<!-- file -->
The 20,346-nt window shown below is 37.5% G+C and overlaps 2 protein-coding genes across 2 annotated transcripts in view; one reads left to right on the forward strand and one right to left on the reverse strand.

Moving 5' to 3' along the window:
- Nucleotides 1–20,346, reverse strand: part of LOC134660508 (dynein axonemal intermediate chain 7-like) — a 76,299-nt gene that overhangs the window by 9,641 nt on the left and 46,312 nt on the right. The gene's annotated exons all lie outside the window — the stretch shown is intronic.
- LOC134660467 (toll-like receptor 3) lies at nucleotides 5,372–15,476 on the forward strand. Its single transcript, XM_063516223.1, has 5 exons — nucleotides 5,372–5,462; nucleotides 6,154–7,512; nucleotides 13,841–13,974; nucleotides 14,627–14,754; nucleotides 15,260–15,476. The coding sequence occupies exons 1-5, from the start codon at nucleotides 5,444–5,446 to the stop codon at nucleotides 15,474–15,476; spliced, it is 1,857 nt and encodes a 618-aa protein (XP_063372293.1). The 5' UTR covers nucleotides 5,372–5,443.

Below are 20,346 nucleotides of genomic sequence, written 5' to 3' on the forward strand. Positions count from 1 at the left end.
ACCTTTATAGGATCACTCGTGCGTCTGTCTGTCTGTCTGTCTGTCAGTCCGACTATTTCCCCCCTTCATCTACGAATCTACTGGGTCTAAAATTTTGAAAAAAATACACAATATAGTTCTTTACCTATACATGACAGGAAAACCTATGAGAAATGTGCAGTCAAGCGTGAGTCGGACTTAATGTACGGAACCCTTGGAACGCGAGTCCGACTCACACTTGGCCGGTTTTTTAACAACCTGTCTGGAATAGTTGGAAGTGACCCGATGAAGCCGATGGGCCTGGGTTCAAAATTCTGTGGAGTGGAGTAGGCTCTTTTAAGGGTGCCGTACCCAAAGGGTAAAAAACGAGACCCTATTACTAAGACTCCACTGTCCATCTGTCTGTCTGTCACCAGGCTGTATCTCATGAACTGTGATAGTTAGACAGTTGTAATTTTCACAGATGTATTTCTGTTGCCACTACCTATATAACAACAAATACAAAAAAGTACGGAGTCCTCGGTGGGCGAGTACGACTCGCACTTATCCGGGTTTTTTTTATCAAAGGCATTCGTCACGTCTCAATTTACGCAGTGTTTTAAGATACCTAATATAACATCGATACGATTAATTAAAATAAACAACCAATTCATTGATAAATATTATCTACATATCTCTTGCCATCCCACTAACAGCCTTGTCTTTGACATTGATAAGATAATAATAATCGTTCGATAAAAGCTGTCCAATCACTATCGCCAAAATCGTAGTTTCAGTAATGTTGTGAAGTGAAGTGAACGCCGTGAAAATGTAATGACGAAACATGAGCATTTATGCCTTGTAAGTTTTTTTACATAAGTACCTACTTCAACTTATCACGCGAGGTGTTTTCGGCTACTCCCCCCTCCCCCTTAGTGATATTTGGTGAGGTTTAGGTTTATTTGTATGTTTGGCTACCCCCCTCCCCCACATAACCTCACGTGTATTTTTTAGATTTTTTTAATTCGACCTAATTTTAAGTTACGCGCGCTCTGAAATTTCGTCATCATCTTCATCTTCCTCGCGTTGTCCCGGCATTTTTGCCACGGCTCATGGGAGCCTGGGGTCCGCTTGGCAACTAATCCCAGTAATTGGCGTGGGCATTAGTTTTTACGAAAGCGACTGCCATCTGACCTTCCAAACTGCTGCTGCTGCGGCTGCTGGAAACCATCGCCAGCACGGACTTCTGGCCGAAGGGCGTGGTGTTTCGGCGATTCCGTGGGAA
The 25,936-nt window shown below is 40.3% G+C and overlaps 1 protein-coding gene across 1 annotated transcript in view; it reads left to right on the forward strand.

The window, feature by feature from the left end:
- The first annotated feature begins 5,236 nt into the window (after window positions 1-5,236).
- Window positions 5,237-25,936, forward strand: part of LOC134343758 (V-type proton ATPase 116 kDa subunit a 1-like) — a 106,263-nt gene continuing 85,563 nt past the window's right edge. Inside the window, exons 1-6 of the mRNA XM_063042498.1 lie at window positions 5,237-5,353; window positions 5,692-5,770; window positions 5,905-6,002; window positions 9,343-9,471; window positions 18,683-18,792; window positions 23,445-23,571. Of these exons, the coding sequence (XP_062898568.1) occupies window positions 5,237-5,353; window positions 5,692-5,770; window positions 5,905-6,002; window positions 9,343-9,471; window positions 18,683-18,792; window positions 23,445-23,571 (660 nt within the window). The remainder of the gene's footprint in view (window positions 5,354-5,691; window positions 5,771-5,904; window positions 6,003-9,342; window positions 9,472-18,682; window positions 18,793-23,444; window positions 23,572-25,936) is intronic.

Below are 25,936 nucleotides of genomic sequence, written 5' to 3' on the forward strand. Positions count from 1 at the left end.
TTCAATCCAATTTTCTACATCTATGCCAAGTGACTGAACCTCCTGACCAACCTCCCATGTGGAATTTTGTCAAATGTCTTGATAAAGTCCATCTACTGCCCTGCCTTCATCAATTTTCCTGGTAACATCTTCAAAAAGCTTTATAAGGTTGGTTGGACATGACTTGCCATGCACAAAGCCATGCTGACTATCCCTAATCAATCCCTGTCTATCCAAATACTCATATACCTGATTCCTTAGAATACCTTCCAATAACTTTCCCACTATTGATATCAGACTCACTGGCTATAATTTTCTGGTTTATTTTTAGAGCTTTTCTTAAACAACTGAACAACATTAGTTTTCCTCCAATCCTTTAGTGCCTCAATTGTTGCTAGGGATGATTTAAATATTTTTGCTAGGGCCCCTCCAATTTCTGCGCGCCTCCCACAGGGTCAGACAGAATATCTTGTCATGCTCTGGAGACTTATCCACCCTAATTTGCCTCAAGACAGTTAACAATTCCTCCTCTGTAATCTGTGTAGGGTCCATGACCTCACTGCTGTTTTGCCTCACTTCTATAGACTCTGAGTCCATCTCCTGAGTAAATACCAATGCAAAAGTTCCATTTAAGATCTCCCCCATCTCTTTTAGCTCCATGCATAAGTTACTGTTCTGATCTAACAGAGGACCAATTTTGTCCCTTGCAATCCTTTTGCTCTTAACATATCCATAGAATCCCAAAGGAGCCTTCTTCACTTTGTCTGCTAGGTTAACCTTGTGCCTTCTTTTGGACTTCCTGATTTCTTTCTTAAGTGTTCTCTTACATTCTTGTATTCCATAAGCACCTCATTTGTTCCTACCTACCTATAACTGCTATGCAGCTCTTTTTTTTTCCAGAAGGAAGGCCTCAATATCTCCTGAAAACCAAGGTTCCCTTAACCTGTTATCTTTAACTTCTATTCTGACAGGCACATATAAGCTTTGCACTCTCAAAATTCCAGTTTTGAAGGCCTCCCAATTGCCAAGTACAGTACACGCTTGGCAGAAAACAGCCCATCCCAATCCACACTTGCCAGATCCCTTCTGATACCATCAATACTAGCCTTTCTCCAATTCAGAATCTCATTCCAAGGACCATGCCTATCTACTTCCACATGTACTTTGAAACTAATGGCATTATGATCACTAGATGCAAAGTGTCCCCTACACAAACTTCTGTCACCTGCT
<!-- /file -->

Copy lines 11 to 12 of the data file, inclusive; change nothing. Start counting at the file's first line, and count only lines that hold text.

Below are 25,936 nucleotides of genomic sequence, written 5' to 3' on the forward strand. Positions count from 1 at the left end.
TTCAATCCAATTTTCTACATCTATGCCAAGTGACTGAACCTCCTGACCAACCTCCCATGTGGAATTTTGTCAAATGTCTTGATAAAGTCCATCTACTGCCCTGCCTTCATCAATTTTCCTGGTAACATCTTCAAAAAGCTTTATAAGGTTGGTTGGACATGACTTGCCATGCACAAAGCCATGCTGACTATCCCTAATCAATCCCTGTCTATCCAAATACTCATATACCTGATTCCTTAGAATACCTTCCAATAACTTTCCCACTATTGATATCAGACTCACTGGCTATAATTTTCTGGTTTATTTTTAGAGCTTTTCTTAAACAACTGAACAACATTAGTTTTCCTCCAATCCTTTAGTGCCTCAATTGTTGCTAGGGATGATTTAAATATTTTTGCTAGGGCCCCTCCAATTTCTGCGCGCCTCCCACAGGGTCAGACAGAATATCTTGTCATGCTCTGGAGACTTATCCACCCTAATTTGCCTCAAGACAGTTAACAATTCCTCCTCTGTAATCTGTGTAGGGTCCATGACCTCACTGCTGTTTTGCCTCACTTCTATAGACTCTGAGTCCATCTCCTGAGTAAATACCAATGCAAAAGTTCCATTTAAGATCTCCCCCATCTCTTTTAGCTCCATGCATAAGTTACTGTTCTGATCTAACAGAGGACCAATTTTGTCCCTTGCAATCCTTTTGCTCTTAACATATCCATAGAATCCCAAAGGAGCCTTCTTCACTTTGTCTGCTAGGTTAACCTTGTGCCTTCTTTTGGACTTCCTGATTTCTTTCTTAAGTGTTCTCTTACATTCTTGTATTCCATAAGCACCTCATTTGTTCCTACCTACCTATAACTGCTATGCAGCTCTTTTTTTTTCCAGAAGGAAGGCCTCAATATCTCCTGAAAACCAAGGTTCCCTTAACCTGTTATCTTTAACTTCTATTCTGACAGGCACATATAAGCTTTGCACTCTCAAAATTCCAGTTTTGAAGGCCTCCCAATTGCCAAGTACAGTACACGCTTGGCAGAAAACAGCCCATCCCAATCCACACTTGCCAGATCCCTTCTGATACCATCAATACTAGCCTTTCTCCAATTCAGAATCTCATTCCAAGGACCATGCCTATCTACTTCCACATGTACTTTGAAACTAATGGCATTATGATCACTAGATGCAAAGTGTCCCCTACACAAACTTCTGTCACCTGCT